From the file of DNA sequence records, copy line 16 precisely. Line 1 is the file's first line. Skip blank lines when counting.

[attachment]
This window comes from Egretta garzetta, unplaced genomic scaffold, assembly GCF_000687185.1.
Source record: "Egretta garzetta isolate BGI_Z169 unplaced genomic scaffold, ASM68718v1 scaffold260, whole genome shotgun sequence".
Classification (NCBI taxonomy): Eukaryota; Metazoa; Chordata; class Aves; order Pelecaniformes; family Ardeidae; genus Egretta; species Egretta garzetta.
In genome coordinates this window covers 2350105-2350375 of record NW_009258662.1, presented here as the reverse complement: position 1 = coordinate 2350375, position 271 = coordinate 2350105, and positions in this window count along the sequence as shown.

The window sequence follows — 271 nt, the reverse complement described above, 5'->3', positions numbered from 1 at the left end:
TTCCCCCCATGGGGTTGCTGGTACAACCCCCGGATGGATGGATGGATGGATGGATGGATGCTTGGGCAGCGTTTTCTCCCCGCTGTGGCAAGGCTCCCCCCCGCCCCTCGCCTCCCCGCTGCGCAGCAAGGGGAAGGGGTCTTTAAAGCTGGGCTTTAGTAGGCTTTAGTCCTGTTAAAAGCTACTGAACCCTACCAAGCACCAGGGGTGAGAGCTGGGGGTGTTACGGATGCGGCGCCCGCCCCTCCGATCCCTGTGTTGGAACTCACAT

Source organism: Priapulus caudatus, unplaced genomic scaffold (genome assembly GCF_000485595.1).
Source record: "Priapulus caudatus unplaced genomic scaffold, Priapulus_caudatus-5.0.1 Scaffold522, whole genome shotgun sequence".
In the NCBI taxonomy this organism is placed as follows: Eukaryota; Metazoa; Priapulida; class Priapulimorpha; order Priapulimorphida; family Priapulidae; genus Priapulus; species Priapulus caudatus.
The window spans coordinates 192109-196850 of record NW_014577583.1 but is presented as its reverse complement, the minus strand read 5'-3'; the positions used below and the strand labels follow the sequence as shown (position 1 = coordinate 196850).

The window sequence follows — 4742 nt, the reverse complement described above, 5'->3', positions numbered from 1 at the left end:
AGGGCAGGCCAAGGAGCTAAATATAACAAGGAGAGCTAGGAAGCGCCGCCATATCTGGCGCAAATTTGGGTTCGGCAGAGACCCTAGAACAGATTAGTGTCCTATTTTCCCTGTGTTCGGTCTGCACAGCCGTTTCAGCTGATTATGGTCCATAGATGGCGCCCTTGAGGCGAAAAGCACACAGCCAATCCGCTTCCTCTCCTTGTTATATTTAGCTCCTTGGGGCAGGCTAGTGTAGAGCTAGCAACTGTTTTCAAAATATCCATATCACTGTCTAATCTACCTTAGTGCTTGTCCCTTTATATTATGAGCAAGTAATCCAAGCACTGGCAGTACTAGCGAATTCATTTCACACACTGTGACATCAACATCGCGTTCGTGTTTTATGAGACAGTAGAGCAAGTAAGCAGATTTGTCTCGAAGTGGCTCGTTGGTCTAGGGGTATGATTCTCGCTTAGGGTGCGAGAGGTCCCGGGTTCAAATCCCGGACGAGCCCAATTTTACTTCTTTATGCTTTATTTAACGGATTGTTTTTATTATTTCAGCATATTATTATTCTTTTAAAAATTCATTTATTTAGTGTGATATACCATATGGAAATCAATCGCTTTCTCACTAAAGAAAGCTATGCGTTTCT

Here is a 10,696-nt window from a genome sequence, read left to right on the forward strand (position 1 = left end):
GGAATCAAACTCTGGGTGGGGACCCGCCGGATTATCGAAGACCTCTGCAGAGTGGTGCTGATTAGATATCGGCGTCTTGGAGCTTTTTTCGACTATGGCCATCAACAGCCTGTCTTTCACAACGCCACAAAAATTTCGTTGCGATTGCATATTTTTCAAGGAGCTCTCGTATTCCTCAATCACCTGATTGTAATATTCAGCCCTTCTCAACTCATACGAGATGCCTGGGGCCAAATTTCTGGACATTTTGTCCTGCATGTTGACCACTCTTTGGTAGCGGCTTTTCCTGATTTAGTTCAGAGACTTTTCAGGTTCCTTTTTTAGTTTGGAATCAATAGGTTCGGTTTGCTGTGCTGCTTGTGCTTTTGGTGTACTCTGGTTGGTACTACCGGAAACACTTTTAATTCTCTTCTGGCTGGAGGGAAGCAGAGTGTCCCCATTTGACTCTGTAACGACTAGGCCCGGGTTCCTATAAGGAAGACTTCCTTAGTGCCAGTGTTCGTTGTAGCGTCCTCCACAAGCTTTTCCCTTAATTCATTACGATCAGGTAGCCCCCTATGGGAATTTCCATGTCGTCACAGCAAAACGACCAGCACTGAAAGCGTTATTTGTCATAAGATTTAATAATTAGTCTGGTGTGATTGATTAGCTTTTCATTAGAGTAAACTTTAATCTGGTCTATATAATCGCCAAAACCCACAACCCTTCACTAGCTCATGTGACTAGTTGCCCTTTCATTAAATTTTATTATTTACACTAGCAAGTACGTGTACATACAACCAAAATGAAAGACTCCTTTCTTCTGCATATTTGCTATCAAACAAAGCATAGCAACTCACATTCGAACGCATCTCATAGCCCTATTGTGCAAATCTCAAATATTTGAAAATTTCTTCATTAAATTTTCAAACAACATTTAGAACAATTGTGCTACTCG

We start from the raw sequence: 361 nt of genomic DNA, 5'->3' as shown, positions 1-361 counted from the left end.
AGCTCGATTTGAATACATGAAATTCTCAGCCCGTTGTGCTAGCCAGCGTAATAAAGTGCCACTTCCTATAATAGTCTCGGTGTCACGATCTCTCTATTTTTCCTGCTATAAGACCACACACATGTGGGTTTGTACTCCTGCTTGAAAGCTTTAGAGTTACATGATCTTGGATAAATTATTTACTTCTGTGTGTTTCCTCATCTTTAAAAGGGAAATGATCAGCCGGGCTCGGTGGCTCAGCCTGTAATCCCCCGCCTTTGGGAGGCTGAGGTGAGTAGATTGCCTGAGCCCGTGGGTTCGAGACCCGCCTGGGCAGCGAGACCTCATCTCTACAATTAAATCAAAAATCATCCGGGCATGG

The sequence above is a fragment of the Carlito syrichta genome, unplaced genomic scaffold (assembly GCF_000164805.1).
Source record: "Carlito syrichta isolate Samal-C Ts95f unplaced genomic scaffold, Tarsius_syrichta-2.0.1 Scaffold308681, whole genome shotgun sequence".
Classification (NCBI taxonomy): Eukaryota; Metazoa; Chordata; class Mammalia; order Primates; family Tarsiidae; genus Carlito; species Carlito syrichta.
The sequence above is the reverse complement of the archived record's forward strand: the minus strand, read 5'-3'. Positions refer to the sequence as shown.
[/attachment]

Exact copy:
AGCTCGATTTGAATACATGAAATTCTCAGCCCGTTGTGCTAGCCAGCGTAATAAAGTGCCACTTCCTATAATAGTCTCGGTGTCACGATCTCTCTATTTTTCCTGCTATAAGACCACACACATGTGGGTTTGTACTCCTGCTTGAAAGCTTTAGAGTTACATGATCTTGGATAAATTATTTACTTCTGTGTGTTTCCTCATCTTTAAAAGGGAAATGATCAGCCGGGCTCGGTGGCTCAGCCTGTAATCCCCCGCCTTTGGGAGGCTGAGGTGAGTAGATTGCCTGAGCCCGTGGGTTCGAGACCCGCCTGGGCAGCGAGACCTCATCTCTACAATTAAATCAAAAATCATCCGGGCATGG